British Drama Mystery/Noir

Seance on a Wet Afternoon

Fleabag & Killing Eve Director Helming Seance on a Wet Afternoon ...

Most movies fit into particular genres, with plots that in at least some respects are recycled. There is nothing inherently wrong with this: The same thing could after all be said of almost all of Shakespeare’s plays. But just as The Tempest is refreshing because of its novelty, so too are films with unique stories that one can’t really analogize or trace back to any earlier films, or even to a cinematic genre. Love and Death on Long Island and Junior Bonner are two of my favorite movies of this highly original kind. Another is this week’s film recommendation: Seance on a Wet Afternoon.

The film opens as a two-handed play about a strange and strangely compelling married couple. Myra (Kim Stanley) holds seances for her credulous neighbors and is convinced that she has remarkable psychic gifts. Her asthmatic husband Billy (Richard Attenborough) seems afraid to disagree with her. It soon becomes apparent that the two are hatching some sort of bizarre kidnapping and ransom plot, though it would be better said that Myra has hatched it and Billy is too uxorious to resist. Despite the ransom demand, the motive for the planned crime is nothing so simple as money. Many twists of story and anguished human psychology follow, taking the audience on a journey that is suspenseful, dramatic, and ultimately, quite sad.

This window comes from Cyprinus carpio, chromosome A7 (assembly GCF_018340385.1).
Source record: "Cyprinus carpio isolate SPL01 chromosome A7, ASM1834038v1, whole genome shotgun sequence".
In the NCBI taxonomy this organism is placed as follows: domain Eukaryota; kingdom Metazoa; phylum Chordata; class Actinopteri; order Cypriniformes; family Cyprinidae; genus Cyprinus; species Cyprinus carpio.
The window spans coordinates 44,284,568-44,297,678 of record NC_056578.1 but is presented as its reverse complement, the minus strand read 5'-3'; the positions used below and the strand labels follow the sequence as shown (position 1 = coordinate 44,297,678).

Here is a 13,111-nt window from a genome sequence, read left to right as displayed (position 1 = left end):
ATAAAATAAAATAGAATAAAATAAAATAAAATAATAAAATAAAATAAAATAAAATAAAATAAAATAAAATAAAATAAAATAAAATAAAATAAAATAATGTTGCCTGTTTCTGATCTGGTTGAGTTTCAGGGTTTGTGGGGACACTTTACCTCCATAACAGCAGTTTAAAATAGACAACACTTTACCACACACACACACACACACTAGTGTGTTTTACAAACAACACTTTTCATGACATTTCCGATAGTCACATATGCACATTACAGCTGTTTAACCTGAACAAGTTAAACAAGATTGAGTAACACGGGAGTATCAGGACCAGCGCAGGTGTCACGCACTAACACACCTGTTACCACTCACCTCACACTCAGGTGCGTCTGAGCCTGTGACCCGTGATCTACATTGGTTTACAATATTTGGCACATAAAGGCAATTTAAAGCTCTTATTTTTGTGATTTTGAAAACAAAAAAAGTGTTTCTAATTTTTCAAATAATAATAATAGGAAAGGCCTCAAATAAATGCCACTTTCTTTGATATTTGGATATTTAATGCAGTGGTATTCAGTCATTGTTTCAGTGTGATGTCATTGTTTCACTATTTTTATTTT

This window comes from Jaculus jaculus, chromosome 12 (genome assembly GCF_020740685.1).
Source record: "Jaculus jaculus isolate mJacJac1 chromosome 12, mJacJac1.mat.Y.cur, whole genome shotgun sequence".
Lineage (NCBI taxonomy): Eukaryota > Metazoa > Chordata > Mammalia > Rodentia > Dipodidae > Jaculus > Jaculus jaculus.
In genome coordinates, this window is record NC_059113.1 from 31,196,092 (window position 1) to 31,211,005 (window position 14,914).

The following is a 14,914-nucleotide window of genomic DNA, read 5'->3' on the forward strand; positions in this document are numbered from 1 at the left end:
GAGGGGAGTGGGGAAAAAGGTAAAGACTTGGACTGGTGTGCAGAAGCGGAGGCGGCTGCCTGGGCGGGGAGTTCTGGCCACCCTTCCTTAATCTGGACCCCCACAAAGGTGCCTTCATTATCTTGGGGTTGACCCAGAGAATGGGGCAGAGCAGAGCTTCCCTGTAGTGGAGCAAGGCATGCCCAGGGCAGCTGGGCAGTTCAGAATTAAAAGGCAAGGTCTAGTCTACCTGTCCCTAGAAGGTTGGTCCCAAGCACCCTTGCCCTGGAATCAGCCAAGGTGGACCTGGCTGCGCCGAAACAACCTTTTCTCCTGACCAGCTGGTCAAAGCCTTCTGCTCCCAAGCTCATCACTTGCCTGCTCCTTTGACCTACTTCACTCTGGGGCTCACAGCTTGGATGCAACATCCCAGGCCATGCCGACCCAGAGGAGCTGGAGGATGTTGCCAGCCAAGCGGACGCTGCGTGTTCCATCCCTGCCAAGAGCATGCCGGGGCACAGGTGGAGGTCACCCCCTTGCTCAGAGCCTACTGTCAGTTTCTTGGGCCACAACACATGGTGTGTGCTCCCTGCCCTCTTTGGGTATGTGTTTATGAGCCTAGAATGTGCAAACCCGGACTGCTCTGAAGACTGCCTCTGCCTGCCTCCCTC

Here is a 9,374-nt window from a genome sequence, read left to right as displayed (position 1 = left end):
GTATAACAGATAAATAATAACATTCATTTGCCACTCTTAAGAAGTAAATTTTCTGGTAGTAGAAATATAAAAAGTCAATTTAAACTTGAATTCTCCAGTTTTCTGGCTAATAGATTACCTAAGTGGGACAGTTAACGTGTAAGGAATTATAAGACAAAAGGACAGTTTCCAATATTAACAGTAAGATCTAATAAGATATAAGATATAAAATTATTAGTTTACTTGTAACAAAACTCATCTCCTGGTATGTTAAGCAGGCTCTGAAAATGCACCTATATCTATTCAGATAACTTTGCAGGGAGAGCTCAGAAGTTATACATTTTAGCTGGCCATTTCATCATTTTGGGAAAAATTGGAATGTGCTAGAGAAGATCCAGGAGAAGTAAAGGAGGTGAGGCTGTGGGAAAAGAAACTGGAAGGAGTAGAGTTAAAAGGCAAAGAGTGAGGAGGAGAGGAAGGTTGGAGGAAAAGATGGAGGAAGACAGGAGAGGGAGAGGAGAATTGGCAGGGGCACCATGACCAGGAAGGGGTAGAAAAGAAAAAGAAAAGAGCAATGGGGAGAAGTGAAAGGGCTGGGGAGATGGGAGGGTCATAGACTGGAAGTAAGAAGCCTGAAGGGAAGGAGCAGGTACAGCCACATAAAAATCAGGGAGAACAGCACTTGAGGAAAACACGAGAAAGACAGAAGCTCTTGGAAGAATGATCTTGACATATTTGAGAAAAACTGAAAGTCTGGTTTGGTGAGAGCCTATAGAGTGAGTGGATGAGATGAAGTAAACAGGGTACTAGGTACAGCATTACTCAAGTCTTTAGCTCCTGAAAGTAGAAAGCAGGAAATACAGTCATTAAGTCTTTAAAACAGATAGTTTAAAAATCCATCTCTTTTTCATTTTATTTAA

This 1964 film is the most artistically impressive product of the highly successful, long-running collaboration between British cinema worthies Richard Attenborough and Bryan Forbes. The two men took on different roles in their various films; in this case Forbes wrote and directed and Attenborough acted and shared producer duties with Forbes.


As producers, the team’s masterstroke was reaching across the pond to cast Kim Stanley, who was then a stage and television actress barely known outside of New York City. As Myra, Stanley gives one of the outstanding performances of the 1960s as the sort of person who is deeply disturbed and fragile yet at that same time exerts enormous power over those around her. Stanley was dubbed The Female Brando by her biographer and she puts on a method acting clinic here in what sadly turned out to be one of few opportunities movie audiences got to see her masterful work. After being nominated for an Oscar for Seance on a Wet Afternoon, she returned to the stage and virtually disappeared from films until 1982, when she garnered another Oscar nomination for Frances.

Forbes’ direction and Stanley and Attenborough’s performances are truly above reproach. The way Billy is lacerated by Myra’s every critical remark and disapproving look, yet also clearly loves her and feels protective of her, is beautifully, painfully brought out. Their marriage is not quite a folie à  deux because Billy retains some grip on reality and decency, which serves to create tension in the relationship and the plot that propels the film forward.